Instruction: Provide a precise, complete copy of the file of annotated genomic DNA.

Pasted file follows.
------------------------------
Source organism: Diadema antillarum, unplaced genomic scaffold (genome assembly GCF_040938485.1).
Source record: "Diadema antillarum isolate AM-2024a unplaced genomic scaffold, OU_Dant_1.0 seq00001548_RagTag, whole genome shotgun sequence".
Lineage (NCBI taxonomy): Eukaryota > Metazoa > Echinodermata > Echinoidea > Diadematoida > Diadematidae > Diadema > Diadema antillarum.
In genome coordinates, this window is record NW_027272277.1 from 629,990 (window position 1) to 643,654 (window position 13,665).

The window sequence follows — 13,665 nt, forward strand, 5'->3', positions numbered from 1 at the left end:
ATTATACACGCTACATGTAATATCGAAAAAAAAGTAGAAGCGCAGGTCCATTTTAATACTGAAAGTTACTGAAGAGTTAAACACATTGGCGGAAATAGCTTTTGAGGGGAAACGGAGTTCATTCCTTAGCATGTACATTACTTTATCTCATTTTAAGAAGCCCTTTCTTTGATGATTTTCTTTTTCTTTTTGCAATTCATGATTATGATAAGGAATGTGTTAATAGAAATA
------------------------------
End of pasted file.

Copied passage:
Source organism: Diadema antillarum, unplaced genomic scaffold (genome assembly GCF_040938485.1).
Source record: "Diadema antillarum isolate AM-2024a unplaced genomic scaffold, OU_Dant_1.0 seq00001548_RagTag, whole genome shotgun sequence".
Lineage (NCBI taxonomy): Eukaryota > Metazoa > Echinodermata > Echinoidea > Diadematoida > Diadematidae > Diadema > Diadema antillarum.
In genome coordinates, this window is record NW_027272277.1 from 629,990 (window position 1) to 643,654 (window position 13,665).

The window sequence follows — 13,665 nt, forward strand, 5'->3', positions numbered from 1 at the left end:
ATTATACACGCTACATGTAATATCGAAAAAAAAGTAGAAGCGCAGGTCCATTTTAATACTGAAAGTTACTGAAGAGTTAAACACATTGGCGGAAATAGCTTTTGAGGGGAAACGGAGTTCATTCCTTAGCATGTACATTACTTTATCTCATTTTAAGAAGCCCTTTCTTTGATGATTTTCTTTTTCTTTTTGCAATTCATGATTATGATAAGGAATGTGTTAATAGAAATA